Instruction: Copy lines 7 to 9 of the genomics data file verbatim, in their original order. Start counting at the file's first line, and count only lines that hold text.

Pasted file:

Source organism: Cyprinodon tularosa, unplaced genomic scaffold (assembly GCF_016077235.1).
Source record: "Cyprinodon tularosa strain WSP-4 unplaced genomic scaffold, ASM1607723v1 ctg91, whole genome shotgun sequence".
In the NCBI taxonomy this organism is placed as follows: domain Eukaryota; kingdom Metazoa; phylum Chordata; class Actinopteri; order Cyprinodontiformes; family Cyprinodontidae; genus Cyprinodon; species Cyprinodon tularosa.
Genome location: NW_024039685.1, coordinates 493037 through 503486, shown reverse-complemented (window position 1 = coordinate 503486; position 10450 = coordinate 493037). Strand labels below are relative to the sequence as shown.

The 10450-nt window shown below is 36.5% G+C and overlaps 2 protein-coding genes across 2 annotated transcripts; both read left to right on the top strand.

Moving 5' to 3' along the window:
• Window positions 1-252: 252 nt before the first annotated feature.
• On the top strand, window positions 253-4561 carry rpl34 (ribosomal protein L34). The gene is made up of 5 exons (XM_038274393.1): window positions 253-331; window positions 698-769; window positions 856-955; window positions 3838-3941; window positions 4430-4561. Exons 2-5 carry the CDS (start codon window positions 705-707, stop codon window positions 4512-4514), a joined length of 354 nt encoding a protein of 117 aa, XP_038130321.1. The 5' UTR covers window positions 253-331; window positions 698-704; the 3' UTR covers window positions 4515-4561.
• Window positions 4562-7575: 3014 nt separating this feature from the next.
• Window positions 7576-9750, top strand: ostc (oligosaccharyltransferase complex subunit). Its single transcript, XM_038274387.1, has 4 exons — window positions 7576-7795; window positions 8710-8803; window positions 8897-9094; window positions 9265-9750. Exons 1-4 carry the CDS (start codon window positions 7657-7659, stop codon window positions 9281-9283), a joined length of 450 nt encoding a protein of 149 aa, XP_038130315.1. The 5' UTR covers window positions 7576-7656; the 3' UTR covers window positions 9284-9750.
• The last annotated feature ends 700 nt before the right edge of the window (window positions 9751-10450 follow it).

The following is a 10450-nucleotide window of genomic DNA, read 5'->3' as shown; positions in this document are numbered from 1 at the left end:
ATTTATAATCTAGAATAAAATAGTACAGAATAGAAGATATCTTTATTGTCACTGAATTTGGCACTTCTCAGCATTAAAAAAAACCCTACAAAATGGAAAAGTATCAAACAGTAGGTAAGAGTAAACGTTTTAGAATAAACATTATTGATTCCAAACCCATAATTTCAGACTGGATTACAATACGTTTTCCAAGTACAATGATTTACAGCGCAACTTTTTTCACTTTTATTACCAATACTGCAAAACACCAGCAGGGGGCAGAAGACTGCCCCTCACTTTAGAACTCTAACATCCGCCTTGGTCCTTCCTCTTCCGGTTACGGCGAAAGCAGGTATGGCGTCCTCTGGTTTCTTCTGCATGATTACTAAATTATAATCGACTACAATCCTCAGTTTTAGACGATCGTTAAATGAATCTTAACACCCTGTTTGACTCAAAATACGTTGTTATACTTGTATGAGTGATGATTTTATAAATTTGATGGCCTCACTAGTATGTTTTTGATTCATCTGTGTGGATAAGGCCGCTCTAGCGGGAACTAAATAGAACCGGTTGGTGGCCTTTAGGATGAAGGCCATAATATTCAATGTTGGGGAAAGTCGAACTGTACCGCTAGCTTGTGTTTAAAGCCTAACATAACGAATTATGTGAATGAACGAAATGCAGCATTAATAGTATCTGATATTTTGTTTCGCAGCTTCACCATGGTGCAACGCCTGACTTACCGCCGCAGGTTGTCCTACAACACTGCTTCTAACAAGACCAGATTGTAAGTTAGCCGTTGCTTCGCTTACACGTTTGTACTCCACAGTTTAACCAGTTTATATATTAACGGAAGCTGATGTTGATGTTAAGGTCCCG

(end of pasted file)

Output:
• Window positions 1-252: 252 nt before the first annotated feature.
• On the top strand, window positions 253-4561 carry rpl34 (ribosomal protein L34). The gene is made up of 5 exons (XM_038274393.1): window positions 253-331; window positions 698-769; window positions 856-955; window positions 3838-3941; window positions 4430-4561. Exons 2-5 carry the CDS (start codon window positions 705-707, stop codon window positions 4512-4514), a joined length of 354 nt encoding a protein of 117 aa, XP_038130321.1. The 5' UTR covers window positions 253-331; window positions 698-704; the 3' UTR covers window positions 4515-4561.
• Window positions 4562-7575: 3014 nt separating this feature from the next.